Monthly Archives: July 2010

School’s out Friday

School might be out this evening for most of us, but for the politicians of Australia, it’s nose to the grindstone 24/7 for the next 3 weeks. It’s election time here. We’re in the midst of a hard fought political stoush here in Australia, with some touting it as the dullest campaign ever. For the first time ever we have female leader of the Labor Party, Julia Gillard, and she’s battling criticism over the size of her earlobes, her dress sense, and what did or did not transpire in the party room when she challenged Kevin Rudd for leadership of the party. A political heavyweight, journalist Laurie Oakes, has really targeted her throughout this campaign, so much so that I think he’s starting to win Julia the vote of more than a few women out there who see it as a vendetta against her.

In terms of advertising, it’s been pretty dull. Perhaps both parties need to adopt these adverts, developed for the ABC program, ‘The Gruen Nation‘. I particularly like the Julia Gillard one, and the idea of a nightly forum answering the questions of the people. I think they’re onto a winner there! I didn’t see the actual program, but my friend Helen recommend that I try and locate these for School’s out Friday as we enjoyed a meal together tonight. We were both speculating how useful these would be in our classrooms as we try and convey to our students the impact the media has on our lives.

So while the pollies slog it out on the hustings, I’ll be slogging it out at the gym and the grocery store, and then I might do battle with the washing machine. There was a time in my life when I contemplated entering the world of politics, but right now, I think I’m content with my small scale domestic duty conflicts. After seeing what Julia has had to endure, I doubt my self esteem would survive the intense scrutiny of a politician’s life today.

Make the most of your weekend. They seem to go by pretty fast these days. At least we’ll all probably be nabbing a few more hours sleep than Julia and Tony will.  : )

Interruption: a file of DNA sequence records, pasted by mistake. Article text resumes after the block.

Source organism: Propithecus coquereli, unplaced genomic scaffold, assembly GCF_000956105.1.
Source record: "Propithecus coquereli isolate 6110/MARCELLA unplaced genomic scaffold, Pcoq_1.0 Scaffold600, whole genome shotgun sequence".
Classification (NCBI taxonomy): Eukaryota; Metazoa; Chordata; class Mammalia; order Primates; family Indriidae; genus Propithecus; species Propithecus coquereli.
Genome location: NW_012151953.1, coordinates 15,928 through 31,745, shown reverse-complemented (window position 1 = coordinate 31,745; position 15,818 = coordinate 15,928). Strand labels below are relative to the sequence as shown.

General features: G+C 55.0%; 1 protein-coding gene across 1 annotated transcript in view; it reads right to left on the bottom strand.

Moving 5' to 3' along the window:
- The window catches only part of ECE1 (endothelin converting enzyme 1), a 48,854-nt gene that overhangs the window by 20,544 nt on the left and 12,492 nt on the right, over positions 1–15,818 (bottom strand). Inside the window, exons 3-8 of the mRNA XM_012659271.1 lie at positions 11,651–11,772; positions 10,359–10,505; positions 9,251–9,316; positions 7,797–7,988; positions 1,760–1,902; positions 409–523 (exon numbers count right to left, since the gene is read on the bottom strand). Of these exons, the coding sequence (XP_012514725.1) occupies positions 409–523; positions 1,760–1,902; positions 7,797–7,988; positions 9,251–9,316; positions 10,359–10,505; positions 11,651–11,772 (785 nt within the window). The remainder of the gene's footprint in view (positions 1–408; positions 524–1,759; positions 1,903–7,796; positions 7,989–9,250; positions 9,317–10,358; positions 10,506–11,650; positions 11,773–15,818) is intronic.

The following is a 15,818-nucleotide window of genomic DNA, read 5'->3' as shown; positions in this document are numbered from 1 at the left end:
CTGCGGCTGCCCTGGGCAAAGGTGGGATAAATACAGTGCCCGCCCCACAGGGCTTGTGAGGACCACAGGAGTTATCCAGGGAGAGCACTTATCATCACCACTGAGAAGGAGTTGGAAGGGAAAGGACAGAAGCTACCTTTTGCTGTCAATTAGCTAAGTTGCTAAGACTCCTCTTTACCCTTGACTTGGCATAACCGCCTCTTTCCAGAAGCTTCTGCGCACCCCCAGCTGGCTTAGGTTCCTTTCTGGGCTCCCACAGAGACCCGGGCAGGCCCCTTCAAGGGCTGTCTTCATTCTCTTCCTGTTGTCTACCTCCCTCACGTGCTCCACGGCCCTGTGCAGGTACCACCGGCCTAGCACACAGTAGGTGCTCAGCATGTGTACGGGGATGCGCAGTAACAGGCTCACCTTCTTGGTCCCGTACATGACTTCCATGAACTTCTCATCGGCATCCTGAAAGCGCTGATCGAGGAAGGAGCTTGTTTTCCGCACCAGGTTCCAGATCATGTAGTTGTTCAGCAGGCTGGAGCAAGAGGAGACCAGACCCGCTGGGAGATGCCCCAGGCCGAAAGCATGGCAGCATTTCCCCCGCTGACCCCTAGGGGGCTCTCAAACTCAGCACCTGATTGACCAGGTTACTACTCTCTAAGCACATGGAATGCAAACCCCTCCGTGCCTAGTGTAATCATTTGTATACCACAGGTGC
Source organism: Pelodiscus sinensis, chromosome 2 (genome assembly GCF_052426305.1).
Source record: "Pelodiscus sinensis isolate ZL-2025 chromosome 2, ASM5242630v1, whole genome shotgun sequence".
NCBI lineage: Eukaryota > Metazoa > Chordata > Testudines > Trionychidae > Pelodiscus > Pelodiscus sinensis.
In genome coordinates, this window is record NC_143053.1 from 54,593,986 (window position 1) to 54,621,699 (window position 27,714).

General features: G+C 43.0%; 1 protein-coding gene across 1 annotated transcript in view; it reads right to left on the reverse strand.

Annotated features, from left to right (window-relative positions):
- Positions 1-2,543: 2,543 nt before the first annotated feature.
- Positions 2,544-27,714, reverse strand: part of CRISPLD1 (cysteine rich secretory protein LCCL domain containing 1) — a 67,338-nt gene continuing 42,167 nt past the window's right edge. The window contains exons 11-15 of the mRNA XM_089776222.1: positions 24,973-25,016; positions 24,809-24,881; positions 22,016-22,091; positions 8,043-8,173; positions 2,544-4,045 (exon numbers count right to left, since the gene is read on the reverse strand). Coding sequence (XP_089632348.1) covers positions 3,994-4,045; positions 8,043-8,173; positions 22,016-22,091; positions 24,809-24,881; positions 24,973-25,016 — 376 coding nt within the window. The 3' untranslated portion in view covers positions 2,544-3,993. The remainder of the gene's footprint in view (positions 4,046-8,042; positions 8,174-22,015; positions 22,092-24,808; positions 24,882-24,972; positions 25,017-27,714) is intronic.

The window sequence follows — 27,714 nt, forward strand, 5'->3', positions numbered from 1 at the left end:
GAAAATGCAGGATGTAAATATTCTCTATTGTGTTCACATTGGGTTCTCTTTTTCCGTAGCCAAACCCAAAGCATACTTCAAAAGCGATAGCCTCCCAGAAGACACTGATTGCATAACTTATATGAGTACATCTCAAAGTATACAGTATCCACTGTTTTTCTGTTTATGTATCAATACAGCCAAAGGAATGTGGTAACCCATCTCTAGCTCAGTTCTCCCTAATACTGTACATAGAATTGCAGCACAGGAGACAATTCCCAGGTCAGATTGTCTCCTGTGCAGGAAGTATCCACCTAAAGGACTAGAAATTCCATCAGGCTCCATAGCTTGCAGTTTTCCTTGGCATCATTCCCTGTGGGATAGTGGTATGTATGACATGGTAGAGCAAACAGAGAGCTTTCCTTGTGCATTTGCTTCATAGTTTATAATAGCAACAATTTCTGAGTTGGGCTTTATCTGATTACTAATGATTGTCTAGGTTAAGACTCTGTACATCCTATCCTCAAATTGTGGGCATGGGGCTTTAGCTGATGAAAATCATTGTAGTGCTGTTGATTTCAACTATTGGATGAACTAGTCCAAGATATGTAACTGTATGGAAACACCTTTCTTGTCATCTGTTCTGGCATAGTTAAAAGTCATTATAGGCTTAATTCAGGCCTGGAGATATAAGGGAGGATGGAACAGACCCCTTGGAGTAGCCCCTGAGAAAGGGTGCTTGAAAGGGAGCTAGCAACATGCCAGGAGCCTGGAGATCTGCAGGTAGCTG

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Nurturing their Digital Footprint – lessons for Year 12

As part of our continued push to acknowledge the importance of Cybersafety instruction at my school, today I delivered a presentation to our Yr 12 students about how they can nurture their digital profile. Just a month or so ago, we delivered presentations to our Yr 10 and 11 students about much the same thing, but on this occasion, we created an entirely new presentation. There was a need to. Facebook privacy settings had changed, and this group are on the verge of adulthood. Very soon they will be moving into tertiary education or the paid workforce.

Quite a bit of material used in the presentation came from Jefferey Rosen’s excellent article in the New York Times, ‘The Web Means the End of Forgetting‘. I’d highly recommend that you take up the free subscription offer from the New York Times to gain access to this fine piece. It certainly helped to pull together a presentation that I think had meaning for the students present. In fact, I received an email 15 minutes after the presentation had ended from one of the students. Here’s what she had to say;

Hi Mrs Luca J
Just wanted to say I thought your lecture this afternoon was fantastic.
Walking out of the lecture theatre,  everyone was talking about their (sic) going straight home to change their facebook settings!
So yes, thanks for an interesting lecture,

It’s not often you get positive feedback like this. It certainly made me feel like the effort required to put the presentation together was worth it. If you’d like to view it, go to the wikispaces site I maintain.

Helping our students to understand the importance of a positive digital profile is ongoing work for us. I firmly believe that probably the best way to enable our students to appreciate its importance is to encourage them to publish their work online, so that they can be building the profile that will be of most benefit to them in the long run. As Seth Godin said;

“Everything you do now ends up in your permanent record. The best plan is to overload Google with a long tail of good stuff and to always act as if you’re on Candid Camera, because you are.”